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Shocking the Conscience : A Reporter's Account of the Civil Rights Movement
by Simeon Booker and Carol McCabe Booker


Overview -

Within a few years of its first issue in 1951, Jet, a pocket-size magazine, became the "bible" for news of the civil rights movement. It was said, only half-jokingly, "If it wasn't in Jet, it didn't happen." Writing for the magazine and its glossy, big sister Ebony , for fifty-three years, longer than any other journalist, Washington bureau chief Simeon Booker was on the front lines of virtually every major event of the revolution that transformed America.  Read more...


 
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More About Shocking the Conscience by Simeon Booker; Carol McCabe Booker
 
 
 
Overview

Within a few years of its first issue in 1951, Jet, a pocket-size magazine, became the "bible" for news of the civil rights movement. It was said, only half-jokingly, "If it wasn't in Jet, it didn't happen." Writing for the magazine and its glossy, big sister Ebony, for fifty-three years, longer than any other journalist, Washington bureau chief Simeon Booker was on the front lines of virtually every major event of the revolution that transformed America.

Rather than tracking the freedom struggle from the usually cited ignition points, Shocking the Conscience begins with a massive voting rights rally in the Mississippi Delta town of Mound Bayou in 1955. It's the first rally since the Supreme Court's Brown decision struck fear in the hearts of segregationists across the former Confederacy. It was also Booker's first assignment in the Deep South, and before the next run of the weekly magazine, the killings would begin.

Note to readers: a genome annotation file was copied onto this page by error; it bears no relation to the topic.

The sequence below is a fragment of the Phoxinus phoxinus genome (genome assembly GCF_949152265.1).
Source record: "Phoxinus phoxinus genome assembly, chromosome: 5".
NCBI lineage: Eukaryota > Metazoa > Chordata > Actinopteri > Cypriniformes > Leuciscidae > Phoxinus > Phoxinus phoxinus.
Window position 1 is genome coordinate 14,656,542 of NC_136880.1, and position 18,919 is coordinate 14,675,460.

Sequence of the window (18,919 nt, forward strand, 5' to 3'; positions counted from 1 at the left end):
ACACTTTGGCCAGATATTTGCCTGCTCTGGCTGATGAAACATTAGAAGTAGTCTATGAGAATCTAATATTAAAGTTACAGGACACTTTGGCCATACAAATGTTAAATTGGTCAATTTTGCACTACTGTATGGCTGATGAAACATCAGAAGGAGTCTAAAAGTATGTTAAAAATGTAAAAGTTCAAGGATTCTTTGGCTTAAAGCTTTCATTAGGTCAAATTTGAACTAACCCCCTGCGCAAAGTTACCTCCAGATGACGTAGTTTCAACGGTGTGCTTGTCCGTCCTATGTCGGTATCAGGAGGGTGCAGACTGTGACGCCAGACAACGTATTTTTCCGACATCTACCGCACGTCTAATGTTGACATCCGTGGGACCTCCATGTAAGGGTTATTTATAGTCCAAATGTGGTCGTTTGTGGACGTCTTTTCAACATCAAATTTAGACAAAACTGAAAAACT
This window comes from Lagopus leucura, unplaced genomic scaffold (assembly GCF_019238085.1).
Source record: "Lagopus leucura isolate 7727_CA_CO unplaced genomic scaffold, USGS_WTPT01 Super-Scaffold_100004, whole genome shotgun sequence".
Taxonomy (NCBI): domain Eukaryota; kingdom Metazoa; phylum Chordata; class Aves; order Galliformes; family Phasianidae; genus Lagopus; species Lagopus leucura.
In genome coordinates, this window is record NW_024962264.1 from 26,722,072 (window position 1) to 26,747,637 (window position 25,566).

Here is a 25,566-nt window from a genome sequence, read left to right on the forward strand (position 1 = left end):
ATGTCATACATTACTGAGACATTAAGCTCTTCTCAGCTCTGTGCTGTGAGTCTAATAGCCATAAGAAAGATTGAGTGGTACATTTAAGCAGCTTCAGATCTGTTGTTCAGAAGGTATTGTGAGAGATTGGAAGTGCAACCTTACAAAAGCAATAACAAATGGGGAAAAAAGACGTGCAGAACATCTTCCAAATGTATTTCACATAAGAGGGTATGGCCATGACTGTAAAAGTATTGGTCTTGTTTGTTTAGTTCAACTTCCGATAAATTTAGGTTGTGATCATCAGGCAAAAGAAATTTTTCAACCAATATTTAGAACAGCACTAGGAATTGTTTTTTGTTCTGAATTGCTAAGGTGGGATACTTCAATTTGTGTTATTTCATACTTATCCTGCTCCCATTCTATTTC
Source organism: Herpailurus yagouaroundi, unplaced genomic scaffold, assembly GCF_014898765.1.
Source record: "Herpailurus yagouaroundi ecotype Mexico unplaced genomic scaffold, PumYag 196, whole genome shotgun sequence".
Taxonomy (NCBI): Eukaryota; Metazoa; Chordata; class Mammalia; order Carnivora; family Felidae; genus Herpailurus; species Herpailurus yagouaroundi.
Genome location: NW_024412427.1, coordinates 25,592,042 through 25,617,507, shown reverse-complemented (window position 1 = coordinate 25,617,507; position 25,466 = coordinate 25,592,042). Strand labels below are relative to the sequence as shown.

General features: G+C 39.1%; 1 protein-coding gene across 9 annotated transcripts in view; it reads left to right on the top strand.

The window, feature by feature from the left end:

Booker vowed that lynchings would no longer be ignored beyond the black press. Jet was reaching into households across America, and he was determined to cover the next murder like none before. He had only a few weeks to wait. A small item on the AP wire reported that a Chicago boy vacationing in Mississippi was missing. Booker was on it, and stayed on it, through one of the most infamous murder trials in U.S. history. His coverage of Emmett Till's death lit a fire that would galvanize the movement, while a succession of U.S. presidents wished it would go away.

This is the story of the century that changed everything about journalism, politics, and more in America, as only Simeon Booker, the dean of the black press, could tell it.



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Details
  • ISBN-13: 9781617037894
  • ISBN-10: 1617037893
  • Publisher: University Press of Mississippi
  • Publish Date: February 2013
  • Page Count: 334
  • Dimensions: 9.51 x 6.4 x 1.15 inches
  • Shipping Weight: 1.59 pounds


Related Categories

Books > Social Science > Ethnic Studies - African American Studies
Books > Political Science > Civil Rights
Books > History > United States - State & Local - South (AL,AR,FL,GA,KY,LA,MS,

 
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